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Tourism

A simpler, more touristic approach



Touring the area

 

The calmness and serenity provided by Cyprus' largest mountain range is by no means an indication of limited activity. Troodos is an earthly paradise, with countless options and pleasant surprises. All the visitor has to do is respond fully to what nature has to offer. 

 

Troodos Square

The mountains, which extend across most of Western Cyprus, were formed some 90 million years ago in the depths of an ocean. Their creation was the core around which the island was later formed. The highest peak is Mount Olympus, 1,952 metres above sea level, with an incomparably impressive beauty by which which no-one can fail to be moved.

 

Troodos is divided into four areas, with its backbone being the mountainous area of Paphos, Pitsilia, Solia and Marathasa, which contain most of the island’s Byzantine heritage which is protected by UNESCO. These areas stand out for their rich cultural activity throughout the year.

 

 

Starting on the slopes

 

Heading south, one finds the wine villages of Limassol, which have managed to maintain centuries-old traditions surrounding the cultivation of the vine and the production of exquisite wines and other vine products. The wineries that are scattered across the whole of the area produce some of the country’s best-known wines, some of which are exclusive to Cyprus, such as the internationally renowned dessert wine Commandaria.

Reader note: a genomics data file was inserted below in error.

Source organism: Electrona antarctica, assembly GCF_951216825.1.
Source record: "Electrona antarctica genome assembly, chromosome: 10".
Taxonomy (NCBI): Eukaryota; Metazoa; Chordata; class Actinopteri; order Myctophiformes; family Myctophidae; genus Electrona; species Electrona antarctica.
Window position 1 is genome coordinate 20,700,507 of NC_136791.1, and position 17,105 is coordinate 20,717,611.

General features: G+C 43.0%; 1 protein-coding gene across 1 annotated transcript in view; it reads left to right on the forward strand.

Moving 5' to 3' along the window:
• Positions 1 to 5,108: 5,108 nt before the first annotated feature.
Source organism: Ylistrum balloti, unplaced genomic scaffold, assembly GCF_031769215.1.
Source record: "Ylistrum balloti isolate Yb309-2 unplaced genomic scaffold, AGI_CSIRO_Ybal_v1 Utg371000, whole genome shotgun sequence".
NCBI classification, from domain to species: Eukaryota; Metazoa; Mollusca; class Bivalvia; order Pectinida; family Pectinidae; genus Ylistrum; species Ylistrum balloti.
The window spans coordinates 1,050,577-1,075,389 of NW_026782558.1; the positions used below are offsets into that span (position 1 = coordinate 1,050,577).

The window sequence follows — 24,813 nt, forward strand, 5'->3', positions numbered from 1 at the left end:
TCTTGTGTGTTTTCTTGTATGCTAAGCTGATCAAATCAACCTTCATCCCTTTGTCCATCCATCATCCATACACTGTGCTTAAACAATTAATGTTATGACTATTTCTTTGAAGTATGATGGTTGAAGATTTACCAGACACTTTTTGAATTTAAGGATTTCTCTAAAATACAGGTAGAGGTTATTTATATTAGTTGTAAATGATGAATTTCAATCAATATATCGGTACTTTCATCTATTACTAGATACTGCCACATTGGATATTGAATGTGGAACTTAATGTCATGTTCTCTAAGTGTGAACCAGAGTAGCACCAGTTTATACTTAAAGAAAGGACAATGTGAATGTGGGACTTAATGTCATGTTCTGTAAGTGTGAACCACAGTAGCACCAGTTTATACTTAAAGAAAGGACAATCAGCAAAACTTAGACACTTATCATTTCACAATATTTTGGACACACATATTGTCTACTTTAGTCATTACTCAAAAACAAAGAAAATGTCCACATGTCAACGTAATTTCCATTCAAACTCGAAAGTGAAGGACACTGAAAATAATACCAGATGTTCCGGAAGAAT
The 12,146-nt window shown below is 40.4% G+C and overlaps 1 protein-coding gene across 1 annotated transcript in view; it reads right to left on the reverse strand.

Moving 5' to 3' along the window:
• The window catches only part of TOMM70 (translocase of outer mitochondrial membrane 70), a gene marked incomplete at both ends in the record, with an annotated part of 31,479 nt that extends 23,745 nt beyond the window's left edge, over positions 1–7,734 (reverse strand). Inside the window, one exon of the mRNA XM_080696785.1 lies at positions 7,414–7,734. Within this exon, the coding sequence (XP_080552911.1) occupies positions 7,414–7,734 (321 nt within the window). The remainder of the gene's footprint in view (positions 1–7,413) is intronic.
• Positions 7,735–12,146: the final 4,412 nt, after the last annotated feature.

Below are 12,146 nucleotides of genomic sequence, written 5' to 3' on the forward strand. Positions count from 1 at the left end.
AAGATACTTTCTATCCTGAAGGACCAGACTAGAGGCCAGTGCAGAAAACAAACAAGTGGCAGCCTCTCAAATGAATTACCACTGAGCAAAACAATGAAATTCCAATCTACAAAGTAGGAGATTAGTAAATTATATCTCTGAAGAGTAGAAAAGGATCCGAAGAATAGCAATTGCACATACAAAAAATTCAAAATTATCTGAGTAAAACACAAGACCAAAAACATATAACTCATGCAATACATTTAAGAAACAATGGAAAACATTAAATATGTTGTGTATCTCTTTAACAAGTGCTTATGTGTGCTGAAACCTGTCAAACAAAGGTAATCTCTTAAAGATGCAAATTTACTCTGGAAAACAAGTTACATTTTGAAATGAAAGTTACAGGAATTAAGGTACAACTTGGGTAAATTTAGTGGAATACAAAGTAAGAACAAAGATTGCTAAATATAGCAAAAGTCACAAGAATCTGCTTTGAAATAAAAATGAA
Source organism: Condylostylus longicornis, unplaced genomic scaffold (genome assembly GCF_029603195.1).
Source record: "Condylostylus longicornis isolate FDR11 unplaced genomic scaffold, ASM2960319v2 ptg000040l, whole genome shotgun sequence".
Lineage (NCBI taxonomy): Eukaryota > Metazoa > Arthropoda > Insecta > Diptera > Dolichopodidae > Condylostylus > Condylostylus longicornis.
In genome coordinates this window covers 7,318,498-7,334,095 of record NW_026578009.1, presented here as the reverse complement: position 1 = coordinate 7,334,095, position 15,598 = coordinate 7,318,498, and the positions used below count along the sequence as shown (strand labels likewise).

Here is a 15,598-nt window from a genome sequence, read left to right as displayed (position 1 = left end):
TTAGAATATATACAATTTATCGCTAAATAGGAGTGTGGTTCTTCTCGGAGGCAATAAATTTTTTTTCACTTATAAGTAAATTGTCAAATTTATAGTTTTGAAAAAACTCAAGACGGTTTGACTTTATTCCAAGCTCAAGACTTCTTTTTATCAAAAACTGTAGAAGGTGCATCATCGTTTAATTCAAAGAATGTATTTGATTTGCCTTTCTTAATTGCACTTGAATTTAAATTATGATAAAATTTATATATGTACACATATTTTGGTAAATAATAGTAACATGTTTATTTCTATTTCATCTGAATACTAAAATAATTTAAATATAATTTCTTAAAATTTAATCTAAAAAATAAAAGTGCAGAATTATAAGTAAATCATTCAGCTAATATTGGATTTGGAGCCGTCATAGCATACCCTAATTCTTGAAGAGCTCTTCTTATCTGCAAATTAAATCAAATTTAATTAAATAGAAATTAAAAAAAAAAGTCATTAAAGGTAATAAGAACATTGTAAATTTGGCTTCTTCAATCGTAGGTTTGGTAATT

Leaving the visitor with a sweet aftertaste like that of the wine they produce, as well as particularly romantic feeling, the wine villages offer countless options for exploring the landscape. Omodos, with its historic Monastery of the Holy Cross, is undeniably the centre if the Limassol wine village region. Around it are Vasa with its cobbled streets, Lofou, which is a listed settlement with traditional buildings, Kilani with its Saint Mavri and, a little further to the east, Lania which has deservedly earned the affection of dozens of artists who have not hesitated to make it their permanent place of residence and creativity, and the Commandaria villages around the Kourris and Xylourikos rivers.

 

Next, visitors can find themselves in the Larnaca hills and, to the south-west, the area of Machairas and its eponymous historic monastery, as well as the place where EOKA hero Grigoris Afxentiou died.

 

From wherever one sets off in the Troodos area, the magic of the landscape, the countless things to do and the hospitality of the residents guarantee a unique experience: Pitsilia, on the pine-clad southern slopes of Troodos; the main villages scattered across the peaks and valleys; Palechori with its historical and religious monuments; Agros which has enjoyed impressive tourist development. Then there are Kyperounda and Pelendri which are definitely worth a visit; villages whose names have become inextricably linked with the production of traditional meat products.